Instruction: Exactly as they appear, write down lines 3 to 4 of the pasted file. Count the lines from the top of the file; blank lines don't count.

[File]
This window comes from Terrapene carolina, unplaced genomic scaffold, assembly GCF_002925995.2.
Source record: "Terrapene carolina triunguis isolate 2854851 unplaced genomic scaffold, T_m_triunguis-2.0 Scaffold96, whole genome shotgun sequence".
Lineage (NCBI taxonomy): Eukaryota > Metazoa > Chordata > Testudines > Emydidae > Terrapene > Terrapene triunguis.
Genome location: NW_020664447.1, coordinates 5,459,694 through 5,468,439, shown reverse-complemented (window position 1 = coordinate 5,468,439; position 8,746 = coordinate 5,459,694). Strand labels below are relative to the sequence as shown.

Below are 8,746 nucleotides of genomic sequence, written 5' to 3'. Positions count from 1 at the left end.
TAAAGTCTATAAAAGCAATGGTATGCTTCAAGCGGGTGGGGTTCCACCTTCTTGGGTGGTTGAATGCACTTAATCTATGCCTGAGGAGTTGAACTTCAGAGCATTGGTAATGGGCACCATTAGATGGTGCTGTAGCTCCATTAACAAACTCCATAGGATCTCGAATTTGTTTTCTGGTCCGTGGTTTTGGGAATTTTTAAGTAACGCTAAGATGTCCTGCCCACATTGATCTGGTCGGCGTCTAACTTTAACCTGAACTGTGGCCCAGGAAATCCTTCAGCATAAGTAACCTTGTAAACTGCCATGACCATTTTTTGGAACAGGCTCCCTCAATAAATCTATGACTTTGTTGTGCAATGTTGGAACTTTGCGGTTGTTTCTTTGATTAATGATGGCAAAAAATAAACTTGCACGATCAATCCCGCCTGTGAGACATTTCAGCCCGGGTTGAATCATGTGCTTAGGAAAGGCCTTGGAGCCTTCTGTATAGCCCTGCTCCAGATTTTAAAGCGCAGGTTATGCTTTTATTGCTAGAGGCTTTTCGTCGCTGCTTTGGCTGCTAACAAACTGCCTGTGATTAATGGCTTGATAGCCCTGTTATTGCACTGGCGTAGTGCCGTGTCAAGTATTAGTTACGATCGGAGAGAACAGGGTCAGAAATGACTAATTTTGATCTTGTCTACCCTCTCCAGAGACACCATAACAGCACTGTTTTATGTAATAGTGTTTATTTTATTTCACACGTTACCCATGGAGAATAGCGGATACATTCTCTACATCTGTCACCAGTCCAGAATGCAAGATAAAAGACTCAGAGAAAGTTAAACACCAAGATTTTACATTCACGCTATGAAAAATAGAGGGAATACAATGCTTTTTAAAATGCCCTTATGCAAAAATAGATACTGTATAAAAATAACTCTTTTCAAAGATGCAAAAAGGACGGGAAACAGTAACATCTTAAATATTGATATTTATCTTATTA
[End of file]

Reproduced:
Lineage (NCBI taxonomy): Eukaryota > Metazoa > Chordata > Testudines > Emydidae > Terrapene > Terrapene triunguis.
Genome location: NW_020664447.1, coordinates 5,459,694 through 5,468,439, shown reverse-complemented (window position 1 = coordinate 5,468,439; position 8,746 = coordinate 5,459,694). Strand labels below are relative to the sequence as shown.